Jon, you’re right about Nelson needing to take the long view on the franchise. He does need to bite the bullet and develop the young players. Not saying 30 mpg, but they need to be in the rotation and getting consistent minutes. I’ve never been a proponent of tanking, but the NBA success pattern is established: Suck hard, acquire a superstar, then blast off. Mark Cuban has said that teams need a lot of luck to acquire the players to win championships. History shows they also need one season with a lot of losses.
Geoff, thanks for the reply. Look forward to your post about Williams.
There is no question that superstars win NBA games. Since the Warriors are currently deficient in that area the real question you should be addressing is how do the Warriors get a superstar.
commish November 1st, 2008 at 3:27 pm
Well, the obvious money (literally and figuratively) is on Monta the Moped.
M.Squared November 2nd, 2008 at 12:51 am
You miss the point- if Rondo wasn’t an intregal part of that championship- then why didn’t they just start another 2 guard next to Ray Allen? PG are needed to protect the ball and distribute. Additionally- Rondo was way above average as a man to man and a team defender. Tony Allen, JR, Steven Jack or any other 2 guard in the league couldn’t have ran the point in Boston and taken them to the championship.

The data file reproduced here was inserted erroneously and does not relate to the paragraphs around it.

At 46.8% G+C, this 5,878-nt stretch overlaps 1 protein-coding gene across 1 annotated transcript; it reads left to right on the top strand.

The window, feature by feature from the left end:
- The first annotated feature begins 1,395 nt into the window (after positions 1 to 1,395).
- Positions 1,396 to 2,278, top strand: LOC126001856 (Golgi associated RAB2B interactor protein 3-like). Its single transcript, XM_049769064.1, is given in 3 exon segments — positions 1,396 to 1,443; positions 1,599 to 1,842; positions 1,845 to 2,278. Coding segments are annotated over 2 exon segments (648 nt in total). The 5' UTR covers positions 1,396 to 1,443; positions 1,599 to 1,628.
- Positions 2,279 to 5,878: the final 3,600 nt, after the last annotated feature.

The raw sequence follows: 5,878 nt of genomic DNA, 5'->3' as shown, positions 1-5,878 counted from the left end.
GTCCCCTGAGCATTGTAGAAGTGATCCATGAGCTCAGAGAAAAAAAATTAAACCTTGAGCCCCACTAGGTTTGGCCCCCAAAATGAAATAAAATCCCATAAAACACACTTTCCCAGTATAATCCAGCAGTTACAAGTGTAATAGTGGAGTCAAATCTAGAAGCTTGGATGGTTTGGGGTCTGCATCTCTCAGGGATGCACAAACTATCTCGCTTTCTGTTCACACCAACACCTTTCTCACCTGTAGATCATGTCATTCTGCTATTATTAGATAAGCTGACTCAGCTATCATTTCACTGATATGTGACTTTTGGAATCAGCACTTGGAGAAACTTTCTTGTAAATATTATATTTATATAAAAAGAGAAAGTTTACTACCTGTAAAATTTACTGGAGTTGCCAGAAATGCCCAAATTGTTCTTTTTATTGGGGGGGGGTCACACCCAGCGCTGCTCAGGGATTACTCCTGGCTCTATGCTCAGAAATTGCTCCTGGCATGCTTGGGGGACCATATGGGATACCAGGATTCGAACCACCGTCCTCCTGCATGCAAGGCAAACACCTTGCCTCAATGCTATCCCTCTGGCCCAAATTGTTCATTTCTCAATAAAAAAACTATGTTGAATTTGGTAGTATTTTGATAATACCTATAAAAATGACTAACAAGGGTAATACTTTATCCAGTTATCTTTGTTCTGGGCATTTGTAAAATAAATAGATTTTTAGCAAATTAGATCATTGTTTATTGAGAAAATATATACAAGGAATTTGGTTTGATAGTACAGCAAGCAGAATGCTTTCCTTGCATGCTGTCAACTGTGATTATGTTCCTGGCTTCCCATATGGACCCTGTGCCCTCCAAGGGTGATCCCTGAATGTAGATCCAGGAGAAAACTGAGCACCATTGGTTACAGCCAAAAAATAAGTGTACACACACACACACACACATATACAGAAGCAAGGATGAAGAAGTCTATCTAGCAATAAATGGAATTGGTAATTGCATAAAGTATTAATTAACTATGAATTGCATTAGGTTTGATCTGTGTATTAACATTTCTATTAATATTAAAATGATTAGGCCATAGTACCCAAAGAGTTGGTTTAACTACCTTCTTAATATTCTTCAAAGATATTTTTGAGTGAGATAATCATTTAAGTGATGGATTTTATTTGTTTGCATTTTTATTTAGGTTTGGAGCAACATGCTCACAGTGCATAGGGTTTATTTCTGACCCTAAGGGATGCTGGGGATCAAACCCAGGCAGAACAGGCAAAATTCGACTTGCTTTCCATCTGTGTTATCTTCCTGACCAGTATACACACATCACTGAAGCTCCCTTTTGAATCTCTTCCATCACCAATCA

Additionally- KG proved those clowns wrong. He won a ring by being the ultimate complimentary player not the take over guy they suggest. Allen didnt play superstar ball last year and neither did Pierce. In fact- had they not landed Allen and KG- Pierce would still be looked at as scoring forward that can’t help his team win.
And who was the Superstar when Detriot last won it all? Billups was a re-tread. Wallace was a neverheard. Rasheed was whistle away from meltdown. Hamilton was a Jordan castoff and Prince wieghed as much as cross country runner.
My understanding is KG lead in the locker room and practice. He got Pierce to take the game seriously.
Rivers got the egos to play defense and commit to a championship. I give him credit for doing something I doubt Nellie could have done, put his ego aside.
Book marked - will come back within in a few days to check rest posts.
I admire your ability to compose awesome post - simply wannted to express I like it !